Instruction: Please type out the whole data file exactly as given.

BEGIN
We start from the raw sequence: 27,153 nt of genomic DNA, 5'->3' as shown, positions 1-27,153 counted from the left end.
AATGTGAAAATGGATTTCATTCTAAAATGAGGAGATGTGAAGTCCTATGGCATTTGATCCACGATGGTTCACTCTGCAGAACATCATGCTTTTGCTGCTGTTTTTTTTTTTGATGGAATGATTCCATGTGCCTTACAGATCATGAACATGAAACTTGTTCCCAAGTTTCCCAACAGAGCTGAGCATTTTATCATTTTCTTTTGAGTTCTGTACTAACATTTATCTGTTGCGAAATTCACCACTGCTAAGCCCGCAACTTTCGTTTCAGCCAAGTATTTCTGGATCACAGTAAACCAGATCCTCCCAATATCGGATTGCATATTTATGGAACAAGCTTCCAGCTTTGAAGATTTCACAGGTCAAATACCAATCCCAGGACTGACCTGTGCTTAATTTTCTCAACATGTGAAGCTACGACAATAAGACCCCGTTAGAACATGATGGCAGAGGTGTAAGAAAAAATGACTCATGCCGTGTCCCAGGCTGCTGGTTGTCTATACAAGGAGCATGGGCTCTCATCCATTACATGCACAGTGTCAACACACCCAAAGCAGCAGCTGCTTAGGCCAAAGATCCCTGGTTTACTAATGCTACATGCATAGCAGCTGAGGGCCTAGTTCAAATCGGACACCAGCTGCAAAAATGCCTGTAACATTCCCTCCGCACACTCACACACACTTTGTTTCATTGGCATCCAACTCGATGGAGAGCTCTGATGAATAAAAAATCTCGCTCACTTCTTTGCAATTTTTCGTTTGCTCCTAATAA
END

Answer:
We start from the raw sequence: 27,153 nt of genomic DNA, 5'->3' as shown, positions 1-27,153 counted from the left end.
AATGTGAAAATGGATTTCATTCTAAAATGAGGAGATGTGAAGTCCTATGGCATTTGATCCACGATGGTTCACTCTGCAGAACATCATGCTTTTGCTGCTGTTTTTTTTTTTGATGGAATGATTCCATGTGCCTTACAGATCATGAACATGAAACTTGTTCCCAAGTTTCCCAACAGAGCTGAGCATTTTATCATTTTCTTTTGAGTTCTGTACTAACATTTATCTGTTGCGAAATTCACCACTGCTAAGCCCGCAACTTTCGTTTCAGCCAAGTATTTCTGGATCACAGTAAACCAGATCCTCCCAATATCGGATTGCATATTTATGGAACAAGCTTCCAGCTTTGAAGATTTCACAGGTCAAATACCAATCCCAGGACTGACCTGTGCTTAATTTTCTCAACATGTGAAGCTACGACAATAAGACCCCGTTAGAACATGATGGCAGAGGTGTAAGAAAAAATGACTCATGCCGTGTCCCAGGCTGCTGGTTGTCTATACAAGGAGCATGGGCTCTCATCCATTACATGCACAGTGTCAACACACCCAAAGCAGCAGCTGCTTAGGCCAAAGATCCCTGGTTTACTAATGCTACATGCATAGCAGCTGAGGGCCTAGTTCAAATCGGACACCAGCTGCAAAAATGCCTGTAACATTCCCTCCGCACACTCACACACACTTTGTTTCATTGGCATCCAACTCGATGGAGAGCTCTGATGAATAAAAAATCTCGCTCACTTCTTTGCAATTTTTCGTTTGCTCCTAATAA